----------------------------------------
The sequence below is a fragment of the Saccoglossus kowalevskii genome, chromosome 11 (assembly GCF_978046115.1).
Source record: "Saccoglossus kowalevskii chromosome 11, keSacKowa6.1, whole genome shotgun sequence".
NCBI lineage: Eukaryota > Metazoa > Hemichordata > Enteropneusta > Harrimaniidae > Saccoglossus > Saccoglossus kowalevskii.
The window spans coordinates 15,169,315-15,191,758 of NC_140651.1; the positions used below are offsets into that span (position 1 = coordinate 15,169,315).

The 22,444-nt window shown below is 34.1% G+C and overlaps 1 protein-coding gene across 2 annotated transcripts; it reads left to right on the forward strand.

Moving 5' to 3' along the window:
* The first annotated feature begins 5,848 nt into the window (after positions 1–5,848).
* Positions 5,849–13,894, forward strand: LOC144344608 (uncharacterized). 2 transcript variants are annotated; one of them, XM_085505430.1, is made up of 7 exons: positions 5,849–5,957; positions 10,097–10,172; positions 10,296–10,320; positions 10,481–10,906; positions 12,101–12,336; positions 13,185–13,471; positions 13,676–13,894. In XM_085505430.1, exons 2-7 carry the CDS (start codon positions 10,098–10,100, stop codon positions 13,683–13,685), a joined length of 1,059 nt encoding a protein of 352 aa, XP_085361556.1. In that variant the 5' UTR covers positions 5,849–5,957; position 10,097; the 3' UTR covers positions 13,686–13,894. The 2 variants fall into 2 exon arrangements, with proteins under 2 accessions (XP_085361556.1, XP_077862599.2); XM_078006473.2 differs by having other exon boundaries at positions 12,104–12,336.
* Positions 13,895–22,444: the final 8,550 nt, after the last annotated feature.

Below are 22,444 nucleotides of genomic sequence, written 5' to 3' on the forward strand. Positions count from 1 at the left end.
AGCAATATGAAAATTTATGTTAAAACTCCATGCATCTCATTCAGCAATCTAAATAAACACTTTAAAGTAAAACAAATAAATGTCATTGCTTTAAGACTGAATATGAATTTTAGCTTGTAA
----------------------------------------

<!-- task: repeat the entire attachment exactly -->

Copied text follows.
The sequence below is a fragment of the Saccoglossus kowalevskii genome, chromosome 11 (assembly GCF_978046115.1).
Source record: "Saccoglossus kowalevskii chromosome 11, keSacKowa6.1, whole genome shotgun sequence".
NCBI lineage: Eukaryota > Metazoa > Hemichordata > Enteropneusta > Harrimaniidae > Saccoglossus > Saccoglossus kowalevskii.
The window spans coordinates 15,169,315-15,191,758 of NC_140651.1; the positions used below are offsets into that span (position 1 = coordinate 15,169,315).

The 22,444-nt window shown below is 34.1% G+C and overlaps 1 protein-coding gene across 2 annotated transcripts; it reads left to right on the forward strand.

Moving 5' to 3' along the window:
* The first annotated feature begins 5,848 nt into the window (after positions 1–5,848).
* Positions 5,849–13,894, forward strand: LOC144344608 (uncharacterized). 2 transcript variants are annotated; one of them, XM_085505430.1, is made up of 7 exons: positions 5,849–5,957; positions 10,097–10,172; positions 10,296–10,320; positions 10,481–10,906; positions 12,101–12,336; positions 13,185–13,471; positions 13,676–13,894. In XM_085505430.1, exons 2-7 carry the CDS (start codon positions 10,098–10,100, stop codon positions 13,683–13,685), a joined length of 1,059 nt encoding a protein of 352 aa, XP_085361556.1. In that variant the 5' UTR covers positions 5,849–5,957; position 10,097; the 3' UTR covers positions 13,686–13,894. The 2 variants fall into 2 exon arrangements, with proteins under 2 accessions (XP_085361556.1, XP_077862599.2); XM_078006473.2 differs by having other exon boundaries at positions 12,104–12,336.
* Positions 13,895–22,444: the final 8,550 nt, after the last annotated feature.

Below are 22,444 nucleotides of genomic sequence, written 5' to 3' on the forward strand. Positions count from 1 at the left end.
AGCAATATGAAAATTTATGTTAAAACTCCATGCATCTCATTCAGCAATCTAAATAAACACTTTAAAGTAAAACAAATAAATGTCATTGCTTTAAGACTGAATATGAATTTTAGCTTGTAA